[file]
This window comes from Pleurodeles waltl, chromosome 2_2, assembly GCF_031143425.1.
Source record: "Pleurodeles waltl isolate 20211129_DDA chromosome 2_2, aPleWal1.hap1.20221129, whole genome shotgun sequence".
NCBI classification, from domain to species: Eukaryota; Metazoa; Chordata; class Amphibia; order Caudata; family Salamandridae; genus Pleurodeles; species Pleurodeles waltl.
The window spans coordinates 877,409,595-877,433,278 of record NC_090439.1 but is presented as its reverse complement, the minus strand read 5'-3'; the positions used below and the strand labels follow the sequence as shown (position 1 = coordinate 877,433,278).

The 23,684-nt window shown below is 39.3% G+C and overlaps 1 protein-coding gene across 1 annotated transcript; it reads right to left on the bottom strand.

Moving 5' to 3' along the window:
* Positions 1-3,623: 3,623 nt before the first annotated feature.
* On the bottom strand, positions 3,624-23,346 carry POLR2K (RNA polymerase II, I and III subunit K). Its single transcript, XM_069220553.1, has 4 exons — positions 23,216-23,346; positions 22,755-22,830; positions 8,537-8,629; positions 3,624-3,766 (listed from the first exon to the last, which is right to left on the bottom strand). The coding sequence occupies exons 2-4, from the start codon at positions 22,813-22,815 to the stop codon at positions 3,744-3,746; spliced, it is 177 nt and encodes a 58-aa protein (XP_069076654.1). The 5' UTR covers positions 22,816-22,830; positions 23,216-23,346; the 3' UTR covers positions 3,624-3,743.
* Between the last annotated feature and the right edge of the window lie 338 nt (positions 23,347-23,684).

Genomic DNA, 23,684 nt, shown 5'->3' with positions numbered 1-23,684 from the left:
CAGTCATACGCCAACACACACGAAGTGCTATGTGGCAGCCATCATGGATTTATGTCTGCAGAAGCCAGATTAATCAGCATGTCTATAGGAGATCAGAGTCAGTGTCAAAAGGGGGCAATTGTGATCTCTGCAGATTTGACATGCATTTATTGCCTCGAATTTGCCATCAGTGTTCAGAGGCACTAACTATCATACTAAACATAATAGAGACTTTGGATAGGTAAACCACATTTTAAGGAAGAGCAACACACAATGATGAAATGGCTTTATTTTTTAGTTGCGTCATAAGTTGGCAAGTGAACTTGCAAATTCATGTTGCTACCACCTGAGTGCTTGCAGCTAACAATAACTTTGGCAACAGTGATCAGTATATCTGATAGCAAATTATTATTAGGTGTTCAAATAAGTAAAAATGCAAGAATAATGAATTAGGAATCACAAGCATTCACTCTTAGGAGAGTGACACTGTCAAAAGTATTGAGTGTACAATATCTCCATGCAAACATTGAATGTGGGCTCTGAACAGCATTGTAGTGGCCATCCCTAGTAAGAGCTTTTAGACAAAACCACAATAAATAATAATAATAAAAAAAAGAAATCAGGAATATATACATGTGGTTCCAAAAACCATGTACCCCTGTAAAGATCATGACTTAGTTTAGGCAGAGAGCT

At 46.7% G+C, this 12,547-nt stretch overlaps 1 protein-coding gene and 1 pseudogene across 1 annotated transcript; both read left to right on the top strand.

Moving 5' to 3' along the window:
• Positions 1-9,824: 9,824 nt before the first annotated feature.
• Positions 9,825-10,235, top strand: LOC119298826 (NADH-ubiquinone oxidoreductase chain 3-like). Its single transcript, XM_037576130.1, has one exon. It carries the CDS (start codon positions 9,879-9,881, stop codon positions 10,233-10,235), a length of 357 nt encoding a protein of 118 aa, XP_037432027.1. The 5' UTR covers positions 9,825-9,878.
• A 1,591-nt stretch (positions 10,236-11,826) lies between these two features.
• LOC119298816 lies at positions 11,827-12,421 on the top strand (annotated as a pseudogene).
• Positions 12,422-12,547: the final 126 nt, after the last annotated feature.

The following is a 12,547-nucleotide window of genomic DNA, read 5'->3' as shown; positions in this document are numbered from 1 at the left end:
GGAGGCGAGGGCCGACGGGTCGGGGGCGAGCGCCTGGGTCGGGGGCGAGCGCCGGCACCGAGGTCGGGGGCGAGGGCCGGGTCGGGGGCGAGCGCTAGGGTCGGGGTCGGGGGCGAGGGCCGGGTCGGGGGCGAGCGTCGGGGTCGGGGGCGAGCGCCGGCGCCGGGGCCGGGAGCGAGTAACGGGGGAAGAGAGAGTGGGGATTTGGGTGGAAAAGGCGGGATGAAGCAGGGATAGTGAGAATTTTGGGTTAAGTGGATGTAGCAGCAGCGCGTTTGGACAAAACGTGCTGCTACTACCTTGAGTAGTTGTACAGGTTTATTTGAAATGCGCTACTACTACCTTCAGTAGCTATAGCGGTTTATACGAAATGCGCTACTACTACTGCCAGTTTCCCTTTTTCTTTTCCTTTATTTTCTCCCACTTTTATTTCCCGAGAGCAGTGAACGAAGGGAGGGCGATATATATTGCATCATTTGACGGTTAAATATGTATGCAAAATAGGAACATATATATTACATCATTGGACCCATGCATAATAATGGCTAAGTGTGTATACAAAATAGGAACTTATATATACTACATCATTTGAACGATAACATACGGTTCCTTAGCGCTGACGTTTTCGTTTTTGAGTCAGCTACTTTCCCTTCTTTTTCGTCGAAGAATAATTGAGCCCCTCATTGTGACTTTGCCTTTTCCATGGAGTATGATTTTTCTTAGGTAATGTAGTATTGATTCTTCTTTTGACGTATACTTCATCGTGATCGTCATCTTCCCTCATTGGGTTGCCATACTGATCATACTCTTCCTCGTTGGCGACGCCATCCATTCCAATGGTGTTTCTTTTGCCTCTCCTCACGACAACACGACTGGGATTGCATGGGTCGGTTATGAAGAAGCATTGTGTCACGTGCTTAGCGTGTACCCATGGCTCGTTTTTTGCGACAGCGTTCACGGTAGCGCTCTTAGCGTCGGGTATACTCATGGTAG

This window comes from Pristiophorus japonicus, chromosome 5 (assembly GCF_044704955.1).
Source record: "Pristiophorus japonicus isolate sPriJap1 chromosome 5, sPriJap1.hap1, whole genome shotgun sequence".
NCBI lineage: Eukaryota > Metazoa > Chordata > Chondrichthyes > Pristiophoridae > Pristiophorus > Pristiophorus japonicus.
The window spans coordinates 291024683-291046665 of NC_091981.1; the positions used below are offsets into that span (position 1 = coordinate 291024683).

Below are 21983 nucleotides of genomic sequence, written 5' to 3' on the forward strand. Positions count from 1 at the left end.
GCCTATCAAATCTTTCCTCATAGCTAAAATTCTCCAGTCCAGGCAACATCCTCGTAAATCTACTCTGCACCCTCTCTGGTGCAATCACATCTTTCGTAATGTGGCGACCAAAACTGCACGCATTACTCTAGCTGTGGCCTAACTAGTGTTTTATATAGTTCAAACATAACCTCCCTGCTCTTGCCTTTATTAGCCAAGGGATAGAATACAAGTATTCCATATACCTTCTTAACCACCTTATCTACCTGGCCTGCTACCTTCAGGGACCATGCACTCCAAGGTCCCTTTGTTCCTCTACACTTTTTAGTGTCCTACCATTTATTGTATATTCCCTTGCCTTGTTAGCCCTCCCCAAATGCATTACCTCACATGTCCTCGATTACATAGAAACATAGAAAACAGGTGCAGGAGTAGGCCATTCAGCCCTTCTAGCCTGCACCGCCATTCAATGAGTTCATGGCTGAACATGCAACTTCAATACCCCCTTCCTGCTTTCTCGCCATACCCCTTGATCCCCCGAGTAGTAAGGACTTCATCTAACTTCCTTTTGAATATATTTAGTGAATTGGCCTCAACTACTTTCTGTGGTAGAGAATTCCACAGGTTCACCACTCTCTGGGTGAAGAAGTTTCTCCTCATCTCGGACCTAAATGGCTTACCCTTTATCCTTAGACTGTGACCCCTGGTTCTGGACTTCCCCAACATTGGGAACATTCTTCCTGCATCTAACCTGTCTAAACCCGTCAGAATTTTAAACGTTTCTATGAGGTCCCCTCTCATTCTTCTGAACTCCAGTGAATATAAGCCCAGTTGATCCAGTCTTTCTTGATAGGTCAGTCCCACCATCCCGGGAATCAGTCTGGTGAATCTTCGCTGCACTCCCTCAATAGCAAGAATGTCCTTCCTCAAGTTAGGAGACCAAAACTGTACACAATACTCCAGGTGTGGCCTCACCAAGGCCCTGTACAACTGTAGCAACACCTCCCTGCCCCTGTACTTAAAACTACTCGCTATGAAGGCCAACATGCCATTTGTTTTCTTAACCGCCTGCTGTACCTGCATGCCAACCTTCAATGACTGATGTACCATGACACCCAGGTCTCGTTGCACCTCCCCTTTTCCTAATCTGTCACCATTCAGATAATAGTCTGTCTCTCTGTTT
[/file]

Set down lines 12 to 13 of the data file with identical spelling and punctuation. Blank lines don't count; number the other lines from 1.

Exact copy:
At 46.7% G+C, this 12,547-nt stretch overlaps 1 protein-coding gene and 1 pseudogene across 1 annotated transcript; both read left to right on the top strand.

Moving 5' to 3' along the window: